Selection of yeast strain and the number of cells are crucial parameters that define the properties of final beer. The added amount depends on beer type and the desired degree of attenuation. By modification of refermentation dynamics, the flavor profile of beer can be adjusted. On the other hand, excessive carbonation can cause overfoaming [62]. Suitable cell concentration for pale beers with color below 12 EBC and with alcohol content around 5 vol % is approximately 100,000 cells per mL. For stronger and darker beers (color above 35 EBC, alcohol higher than 7 vol %), the yeast dose corresponds to 500,000 cells per milliliter [62]. Examples of yeast dosage for bottle conditioning in selected Belgian specialty beers are listed in Table 1, according to [72].
Modern production technology assures uptake of all fermentable sugars from wort; therefore, a source of sugars has to be added together with yeast to induce refermentation [62]. Sugars can be dosed in various forms, either crystalline with 100% purity or as syrups, which are 66% solutions containing 25–90% of fermentable sugars. [73]. Sugar syrups are prepared by dissolution at increased temperatures or in ambient conditions. In syrups made by cold approach, the risk of microbial contamination has to be eliminated by additional sterilization [62].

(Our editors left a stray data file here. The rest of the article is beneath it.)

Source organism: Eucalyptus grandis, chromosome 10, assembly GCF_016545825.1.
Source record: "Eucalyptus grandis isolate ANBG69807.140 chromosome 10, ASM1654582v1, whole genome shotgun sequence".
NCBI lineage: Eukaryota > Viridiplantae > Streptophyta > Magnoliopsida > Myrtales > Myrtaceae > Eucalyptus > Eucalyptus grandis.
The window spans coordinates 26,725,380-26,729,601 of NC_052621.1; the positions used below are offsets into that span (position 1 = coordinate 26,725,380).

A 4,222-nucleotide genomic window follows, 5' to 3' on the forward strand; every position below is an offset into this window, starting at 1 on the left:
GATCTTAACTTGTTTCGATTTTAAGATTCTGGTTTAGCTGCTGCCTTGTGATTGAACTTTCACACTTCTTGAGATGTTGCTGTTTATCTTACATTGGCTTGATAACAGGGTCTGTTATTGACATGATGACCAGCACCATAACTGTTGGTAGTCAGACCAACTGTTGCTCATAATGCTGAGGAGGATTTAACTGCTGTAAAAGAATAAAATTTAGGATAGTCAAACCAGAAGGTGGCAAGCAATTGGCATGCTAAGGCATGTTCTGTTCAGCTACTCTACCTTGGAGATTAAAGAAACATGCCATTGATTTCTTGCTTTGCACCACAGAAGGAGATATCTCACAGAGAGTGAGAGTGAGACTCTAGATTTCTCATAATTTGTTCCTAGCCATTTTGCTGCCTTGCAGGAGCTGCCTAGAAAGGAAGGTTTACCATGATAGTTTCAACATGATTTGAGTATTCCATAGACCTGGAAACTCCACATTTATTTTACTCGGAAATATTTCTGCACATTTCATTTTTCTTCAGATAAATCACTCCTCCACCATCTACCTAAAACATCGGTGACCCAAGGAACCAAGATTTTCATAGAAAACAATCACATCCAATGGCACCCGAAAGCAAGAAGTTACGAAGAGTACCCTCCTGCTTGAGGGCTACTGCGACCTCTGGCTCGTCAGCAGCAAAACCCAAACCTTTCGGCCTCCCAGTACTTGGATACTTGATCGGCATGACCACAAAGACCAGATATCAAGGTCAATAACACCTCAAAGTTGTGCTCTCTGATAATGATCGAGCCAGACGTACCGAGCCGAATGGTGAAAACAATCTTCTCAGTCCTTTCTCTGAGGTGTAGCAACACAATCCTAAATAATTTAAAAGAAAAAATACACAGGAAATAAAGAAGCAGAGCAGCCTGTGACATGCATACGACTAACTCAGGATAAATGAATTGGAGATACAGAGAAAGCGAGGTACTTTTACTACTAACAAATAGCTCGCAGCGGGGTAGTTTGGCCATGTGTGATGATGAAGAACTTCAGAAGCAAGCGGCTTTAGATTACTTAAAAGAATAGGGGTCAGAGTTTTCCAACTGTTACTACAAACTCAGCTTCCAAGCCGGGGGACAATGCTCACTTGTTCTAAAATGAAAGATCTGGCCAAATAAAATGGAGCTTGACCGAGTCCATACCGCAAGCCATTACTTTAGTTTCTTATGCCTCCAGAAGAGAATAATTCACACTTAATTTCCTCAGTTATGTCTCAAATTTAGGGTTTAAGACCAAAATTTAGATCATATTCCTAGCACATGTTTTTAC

The amount of sugar (g) added into beer in a form of suspension with yeast cells (A) can be calculated according to Equation (1):
A = 2B − (0.3C + D)
Sugar amount is related to desired amount of CO2 in grams (B), amount and type of residual fermentable sugar in grams (C) (e.g., coefficient for maltotriose is 0), and the content of CO2 (g) in beer prior to refermentation (D). CO2 content in beer after fermentation in an open vessel at 20 °C is approximately 1.5 g/L, but in cased of fermentation at an overpressure of 100 kPa, carbonation is around 4.4 g/L.